There were also the crocodiles in uniform. General Villas Bôas even quoted Ho Chi Minh to oppose French colonialism: “The question arises as to where moral authority would come from that country [France] which, as Ho Chi Minh said, is the homeland of the Enlightenment, but when travels forget to take it with”. The Home of the Free, Land of the Brave, the US, also forgets to bring freedom or bravery to its new colonies. Instead, they hire local generals, as was done in 1964, to torture and enforce. General Eduardo Villas Bôas, now so concerned about sovereignty, is silent about the delivery of the Alcântara Base and the sale of Embraer to the Americans. In the new Monroe Doctrine, he fills his chest against the French, but kneels to the Americans; speaks against Macron but gladly accepts the announced US and Israeli aid to Amazon. Does he have moral authority to speak of sovereignty? Valor Econômico newspaper reports what was already expected: the government’s military nucleus was strengthened in the cockfight between Bolsonaro and Macron, isolating minister of Enviroment Ricardo Salles. The newspaper says: “The help of the military in the Amazon crisis, however, has imposed conditions that the president must follow. With the international crisis, Bolsonaro needed the military, two of them former Amazon commanders with authority to talk about the forest: former Army Commander Eduardo Villas-Bôas and Augusto Heleno […] It was Heleno’s idea to convince Bolsonaro to establish a decree authorizing the use of the Armed Forces to Guarantee Law and Order (GLO) in the Amazon.” The uniforms do not defend Brazil’s sovereignty – but its position as the Sovereign power.

Finally, there is the stupid Brazilian president. First, he tried to blame the NGOs for the fire. After saying on television that “we don’t like what we’re seeing” – we really don’t like it, president! – and apparently being framed by the Military Party, Bolsonaro backed down and announced that it will investigate the allegation that a group of farmers in Pará has arranged a “Day of Fire” in support of the president. As the newspaper Valor Econômico reports, “In the opinion of a government source accompanying the crisis cabinet […] the burning in the Amazon rainforest could have been dealt by the Brazilian Institute of Environment and Renewable Natural Resources’ (Ibama) routine action in articulation with state governments and federal police forces, as it always does every year.” But Bolsonaro and his environment minister, Ricardo Salles, constantly attacked Ibama and ICMBio (the latter had its command exchanged by the military), disallowed fines, applauded loggers and cut off spending. They also have a unique front against the so-called Indigenous, those peoples who know how to occupy the forest without destroying it.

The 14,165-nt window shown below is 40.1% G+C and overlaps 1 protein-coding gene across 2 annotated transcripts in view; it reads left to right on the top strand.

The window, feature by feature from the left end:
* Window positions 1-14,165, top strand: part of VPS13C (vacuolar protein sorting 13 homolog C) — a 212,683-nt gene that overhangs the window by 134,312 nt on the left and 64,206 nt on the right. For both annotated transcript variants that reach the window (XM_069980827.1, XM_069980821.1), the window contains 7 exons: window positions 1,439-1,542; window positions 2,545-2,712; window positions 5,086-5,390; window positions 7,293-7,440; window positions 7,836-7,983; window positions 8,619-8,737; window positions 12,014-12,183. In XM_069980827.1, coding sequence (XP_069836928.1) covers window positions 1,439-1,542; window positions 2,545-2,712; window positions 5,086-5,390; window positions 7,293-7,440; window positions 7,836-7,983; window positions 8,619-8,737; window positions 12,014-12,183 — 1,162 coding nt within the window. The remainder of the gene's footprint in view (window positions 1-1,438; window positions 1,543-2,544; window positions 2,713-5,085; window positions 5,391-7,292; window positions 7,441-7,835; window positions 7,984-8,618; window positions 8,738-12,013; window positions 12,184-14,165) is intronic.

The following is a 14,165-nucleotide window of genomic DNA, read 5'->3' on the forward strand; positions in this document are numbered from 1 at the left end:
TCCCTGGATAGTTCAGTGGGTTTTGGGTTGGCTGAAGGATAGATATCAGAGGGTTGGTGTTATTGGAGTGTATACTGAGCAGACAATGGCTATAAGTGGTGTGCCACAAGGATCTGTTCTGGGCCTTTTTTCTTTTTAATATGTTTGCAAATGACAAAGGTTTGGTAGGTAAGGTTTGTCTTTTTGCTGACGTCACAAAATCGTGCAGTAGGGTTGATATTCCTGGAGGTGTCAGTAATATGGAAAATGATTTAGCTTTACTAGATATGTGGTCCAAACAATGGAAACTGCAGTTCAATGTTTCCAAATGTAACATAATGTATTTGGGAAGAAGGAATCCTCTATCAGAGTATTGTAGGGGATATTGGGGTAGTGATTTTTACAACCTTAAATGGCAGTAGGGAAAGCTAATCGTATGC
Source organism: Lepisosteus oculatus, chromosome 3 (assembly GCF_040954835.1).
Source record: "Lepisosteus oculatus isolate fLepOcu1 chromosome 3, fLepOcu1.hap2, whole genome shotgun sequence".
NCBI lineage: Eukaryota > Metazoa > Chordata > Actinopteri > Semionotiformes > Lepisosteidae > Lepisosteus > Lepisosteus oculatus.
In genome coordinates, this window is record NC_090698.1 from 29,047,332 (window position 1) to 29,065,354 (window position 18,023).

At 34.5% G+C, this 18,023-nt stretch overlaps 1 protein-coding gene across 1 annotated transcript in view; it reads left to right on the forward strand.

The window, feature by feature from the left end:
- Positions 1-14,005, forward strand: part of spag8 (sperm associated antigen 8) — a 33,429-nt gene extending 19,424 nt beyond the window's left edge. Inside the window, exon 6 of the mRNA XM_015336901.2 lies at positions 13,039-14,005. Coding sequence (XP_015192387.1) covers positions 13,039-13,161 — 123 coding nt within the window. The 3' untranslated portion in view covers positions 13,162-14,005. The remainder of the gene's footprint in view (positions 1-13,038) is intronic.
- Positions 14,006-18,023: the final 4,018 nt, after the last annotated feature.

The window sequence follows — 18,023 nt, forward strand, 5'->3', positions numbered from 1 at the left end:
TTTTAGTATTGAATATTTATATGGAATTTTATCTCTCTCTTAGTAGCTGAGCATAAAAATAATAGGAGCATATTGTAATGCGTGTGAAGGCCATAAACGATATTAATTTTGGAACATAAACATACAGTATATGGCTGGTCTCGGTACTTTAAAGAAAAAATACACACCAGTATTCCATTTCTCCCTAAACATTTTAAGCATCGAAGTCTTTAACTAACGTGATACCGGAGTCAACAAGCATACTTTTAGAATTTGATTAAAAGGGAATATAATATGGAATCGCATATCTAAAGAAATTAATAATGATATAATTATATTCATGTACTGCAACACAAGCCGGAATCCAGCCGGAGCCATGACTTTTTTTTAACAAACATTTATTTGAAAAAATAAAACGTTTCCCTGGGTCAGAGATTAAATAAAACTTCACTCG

There is already an Amazon Cooperation Treaty Organization, whose members are Bolivia, Brazil, Colombia, Ecuador, Suriname, Guyana, Peru and Venezuela, and which may well deal with the issue of fire. Bolivia, Venezuela and Peru have already called for a meeting, but apparently remain solemnly ignored by a Brazil seeking refuge in Trump. There is no solution for the Amazon that does not undergo a change in the Brazilian economic matrix. If the world expects us to be a big farm, and if we kneel to the world, it is the farm that will advance – even over the forest. Either Brazil turns first of all to itself and its people, or the agricultural frontier will continue to advance. This is the theme Macron, generals, “moderates”, Bolsonaro and Trump don’t want bring on – because they are all associates in the Brazilian dependency. They cry in front of the cameras, but behind the smokescreen toast and laugh as they move their pieces in political and geopolitical chess. Crocodiles do not fit in the Amazon; The Amazon River is home for alligators. Crying, fighting, or occupying it, they still represent a serious environmental imbalance: with each one of them seeking a gain, Brazil is the loser.

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COMPARTILHAR
AnteriorVenezuela: Democracy or Dictatorship?
Is chief-editor and founder of Opera Magazine. Was correspondent in Venezuela for the same publication. Was a columnist and international correspondent for Global Independent Analytics, and has articles published in outlets such as Truthout, Russia Insider, New Cold War, OffGuardian, Latin America Bureau, Konkret Media and Periferia Prensa.